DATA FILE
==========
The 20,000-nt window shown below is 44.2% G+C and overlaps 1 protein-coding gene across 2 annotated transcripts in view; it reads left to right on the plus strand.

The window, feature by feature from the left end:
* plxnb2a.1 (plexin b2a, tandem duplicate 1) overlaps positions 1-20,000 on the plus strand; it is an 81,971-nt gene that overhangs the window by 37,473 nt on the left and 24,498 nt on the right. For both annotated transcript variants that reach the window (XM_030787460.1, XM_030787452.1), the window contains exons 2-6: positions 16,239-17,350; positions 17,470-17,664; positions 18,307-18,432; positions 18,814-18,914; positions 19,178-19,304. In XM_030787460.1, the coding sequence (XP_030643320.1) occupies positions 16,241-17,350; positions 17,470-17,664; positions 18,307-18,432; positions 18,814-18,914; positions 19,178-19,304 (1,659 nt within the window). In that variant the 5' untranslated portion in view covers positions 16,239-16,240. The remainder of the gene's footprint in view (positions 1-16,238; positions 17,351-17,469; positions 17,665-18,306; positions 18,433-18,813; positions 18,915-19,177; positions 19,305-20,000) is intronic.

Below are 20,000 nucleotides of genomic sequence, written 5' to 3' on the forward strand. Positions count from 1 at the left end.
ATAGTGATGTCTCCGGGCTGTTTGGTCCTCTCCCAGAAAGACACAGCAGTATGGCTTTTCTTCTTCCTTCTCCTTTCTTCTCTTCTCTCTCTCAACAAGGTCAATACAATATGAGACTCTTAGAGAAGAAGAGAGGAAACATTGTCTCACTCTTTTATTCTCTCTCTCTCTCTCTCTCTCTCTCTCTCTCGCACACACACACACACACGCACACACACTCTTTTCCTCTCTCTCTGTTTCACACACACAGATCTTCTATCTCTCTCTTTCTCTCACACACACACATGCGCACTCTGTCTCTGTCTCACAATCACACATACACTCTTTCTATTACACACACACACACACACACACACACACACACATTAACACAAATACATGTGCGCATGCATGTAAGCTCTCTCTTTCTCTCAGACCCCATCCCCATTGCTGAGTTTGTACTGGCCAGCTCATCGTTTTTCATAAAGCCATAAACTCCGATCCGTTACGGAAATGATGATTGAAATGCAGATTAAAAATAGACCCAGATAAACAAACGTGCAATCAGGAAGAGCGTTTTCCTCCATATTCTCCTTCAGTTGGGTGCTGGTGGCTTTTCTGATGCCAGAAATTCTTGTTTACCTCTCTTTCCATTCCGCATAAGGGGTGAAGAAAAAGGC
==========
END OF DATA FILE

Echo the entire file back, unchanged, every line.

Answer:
The 20,000-nt window shown below is 44.2% G+C and overlaps 1 protein-coding gene across 2 annotated transcripts in view; it reads left to right on the plus strand.

The window, feature by feature from the left end:
* plxnb2a.1 (plexin b2a, tandem duplicate 1) overlaps positions 1-20,000 on the plus strand; it is an 81,971-nt gene that overhangs the window by 37,473 nt on the left and 24,498 nt on the right. For both annotated transcript variants that reach the window (XM_030787460.1, XM_030787452.1), the window contains exons 2-6: positions 16,239-17,350; positions 17,470-17,664; positions 18,307-18,432; positions 18,814-18,914; positions 19,178-19,304. In XM_030787460.1, the coding sequence (XP_030643320.1) occupies positions 16,241-17,350; positions 17,470-17,664; positions 18,307-18,432; positions 18,814-18,914; positions 19,178-19,304 (1,659 nt within the window). In that variant the 5' untranslated portion in view covers positions 16,239-16,240. The remainder of the gene's footprint in view (positions 1-16,238; positions 17,351-17,469; positions 17,665-18,306; positions 18,433-18,813; positions 18,915-19,177; positions 19,305-20,000) is intronic.

Below are 20,000 nucleotides of genomic sequence, written 5' to 3' on the forward strand. Positions count from 1 at the left end.
ATAGTGATGTCTCCGGGCTGTTTGGTCCTCTCCCAGAAAGACACAGCAGTATGGCTTTTCTTCTTCCTTCTCCTTTCTTCTCTTCTCTCTCTCAACAAGGTCAATACAATATGAGACTCTTAGAGAAGAAGAGAGGAAACATTGTCTCACTCTTTTATTCTCTCTCTCTCTCTCTCTCTCTCTCTCTCTCGCACACACACACACACACGCACACACACTCTTTTCCTCTCTCTCTGTTTCACACACACAGATCTTCTATCTCTCTCTTTCTCTCACACACACACATGCGCACTCTGTCTCTGTCTCACAATCACACATACACTCTTTCTATTACACACACACACACACACACACACACACACACATTAACACAAATACATGTGCGCATGCATGTAAGCTCTCTCTTTCTCTCAGACCCCATCCCCATTGCTGAGTTTGTACTGGCCAGCTCATCGTTTTTCATAAAGCCATAAACTCCGATCCGTTACGGAAATGATGATTGAAATGCAGATTAAAAATAGACCCAGATAAACAAACGTGCAATCAGGAAGAGCGTTTTCCTCCATATTCTCCTTCAGTTGGGTGCTGGTGGCTTTTCTGATGCCAGAAATTCTTGTTTACCTCTCTTTCCATTCCGCATAAGGGGTGAAGAAAAAGGC